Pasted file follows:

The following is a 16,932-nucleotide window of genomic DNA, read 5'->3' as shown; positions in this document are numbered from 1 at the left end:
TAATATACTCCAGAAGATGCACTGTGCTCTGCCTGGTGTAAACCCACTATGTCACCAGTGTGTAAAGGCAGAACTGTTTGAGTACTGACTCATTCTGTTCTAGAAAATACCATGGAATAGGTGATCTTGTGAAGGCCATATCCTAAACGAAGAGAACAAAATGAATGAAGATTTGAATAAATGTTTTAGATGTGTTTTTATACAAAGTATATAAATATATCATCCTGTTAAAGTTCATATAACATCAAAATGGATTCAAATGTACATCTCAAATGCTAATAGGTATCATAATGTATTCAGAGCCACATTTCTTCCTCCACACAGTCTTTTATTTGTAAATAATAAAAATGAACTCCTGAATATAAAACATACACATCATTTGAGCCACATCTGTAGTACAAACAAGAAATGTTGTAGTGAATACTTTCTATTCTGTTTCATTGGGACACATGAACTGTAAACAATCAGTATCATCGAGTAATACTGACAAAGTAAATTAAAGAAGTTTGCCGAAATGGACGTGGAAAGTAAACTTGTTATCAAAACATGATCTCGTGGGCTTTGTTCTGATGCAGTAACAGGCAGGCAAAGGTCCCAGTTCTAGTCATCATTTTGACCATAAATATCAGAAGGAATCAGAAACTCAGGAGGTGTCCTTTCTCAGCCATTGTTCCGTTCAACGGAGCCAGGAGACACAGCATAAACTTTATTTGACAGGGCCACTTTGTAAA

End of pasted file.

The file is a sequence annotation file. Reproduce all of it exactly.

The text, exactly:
The following is a 16,932-nucleotide window of genomic DNA, read 5'->3' as shown; positions in this document are numbered from 1 at the left end:
TAATATACTCCAGAAGATGCACTGTGCTCTGCCTGGTGTAAACCCACTATGTCACCAGTGTGTAAAGGCAGAACTGTTTGAGTACTGACTCATTCTGTTCTAGAAAATACCATGGAATAGGTGATCTTGTGAAGGCCATATCCTAAACGAAGAGAACAAAATGAATGAAGATTTGAATAAATGTTTTAGATGTGTTTTTATACAAAGTATATAAATATATCATCCTGTTAAAGTTCATATAACATCAAAATGGATTCAAATGTACATCTCAAATGCTAATAGGTATCATAATGTATTCAGAGCCACATTTCTTCCTCCACACAGTCTTTTATTTGTAAATAATAAAAATGAACTCCTGAATATAAAACATACACATCATTTGAGCCACATCTGTAGTACAAACAAGAAATGTTGTAGTGAATACTTTCTATTCTGTTTCATTGGGACACATGAACTGTAAACAATCAGTATCATCGAGTAATACTGACAAAGTAAATTAAAGAAGTTTGCCGAAATGGACGTGGAAAGTAAACTTGTTATCAAAACATGATCTCGTGGGCTTTGTTCTGATGCAGTAACAGGCAGGCAAAGGTCCCAGTTCTAGTCATCATTTTGACCATAAATATCAGAAGGAATCAGAAACTCAGGAGGTGTCCTTTCTCAGCCATTGTTCCGTTCAACGGAGCCAGGAGACACAGCATAAACTTTATTTGACAGGGCCACTTTGTAAA